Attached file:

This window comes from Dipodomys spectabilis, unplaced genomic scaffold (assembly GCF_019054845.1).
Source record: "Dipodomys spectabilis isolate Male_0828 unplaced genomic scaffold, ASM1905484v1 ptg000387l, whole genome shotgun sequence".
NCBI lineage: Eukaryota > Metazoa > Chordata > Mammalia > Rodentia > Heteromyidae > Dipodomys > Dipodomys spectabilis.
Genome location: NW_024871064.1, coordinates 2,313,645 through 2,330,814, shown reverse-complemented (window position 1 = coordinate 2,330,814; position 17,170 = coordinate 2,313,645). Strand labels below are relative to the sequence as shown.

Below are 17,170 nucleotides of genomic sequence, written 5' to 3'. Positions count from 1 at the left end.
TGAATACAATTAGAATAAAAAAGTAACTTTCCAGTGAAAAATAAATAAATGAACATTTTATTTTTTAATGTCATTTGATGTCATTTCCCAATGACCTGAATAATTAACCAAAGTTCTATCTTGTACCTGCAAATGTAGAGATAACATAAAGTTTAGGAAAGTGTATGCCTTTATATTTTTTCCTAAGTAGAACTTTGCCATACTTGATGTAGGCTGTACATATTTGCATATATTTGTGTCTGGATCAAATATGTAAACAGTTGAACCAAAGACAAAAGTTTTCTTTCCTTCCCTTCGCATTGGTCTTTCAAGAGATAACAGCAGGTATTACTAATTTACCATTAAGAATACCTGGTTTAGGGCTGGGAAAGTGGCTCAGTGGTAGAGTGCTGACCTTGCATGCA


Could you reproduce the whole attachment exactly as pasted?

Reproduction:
This window comes from Dipodomys spectabilis, unplaced genomic scaffold (assembly GCF_019054845.1).
Source record: "Dipodomys spectabilis isolate Male_0828 unplaced genomic scaffold, ASM1905484v1 ptg000387l, whole genome shotgun sequence".
NCBI lineage: Eukaryota > Metazoa > Chordata > Mammalia > Rodentia > Heteromyidae > Dipodomys > Dipodomys spectabilis.
Genome location: NW_024871064.1, coordinates 2,313,645 through 2,330,814, shown reverse-complemented (window position 1 = coordinate 2,330,814; position 17,170 = coordinate 2,313,645). Strand labels below are relative to the sequence as shown.

Below are 17,170 nucleotides of genomic sequence, written 5' to 3'. Positions count from 1 at the left end.
TGAATACAATTAGAATAAAAAAGTAACTTTCCAGTGAAAAATAAATAAATGAACATTTTATTTTTTAATGTCATTTGATGTCATTTCCCAATGACCTGAATAATTAACCAAAGTTCTATCTTGTACCTGCAAATGTAGAGATAACATAAAGTTTAGGAAAGTGTATGCCTTTATATTTTTTCCTAAGTAGAACTTTGCCATACTTGATGTAGGCTGTACATATTTGCATATATTTGTGTCTGGATCAAATATGTAAACAGTTGAACCAAAGACAAAAGTTTTCTTTCCTTCCCTTCGCATTGGTCTTTCAAGAGATAACAGCAGGTATTACTAATTTACCATTAAGAATACCTGGTTTAGGGCTGGGAAAGTGGCTCAGTGGTAGAGTGCTGACCTTGCATGCA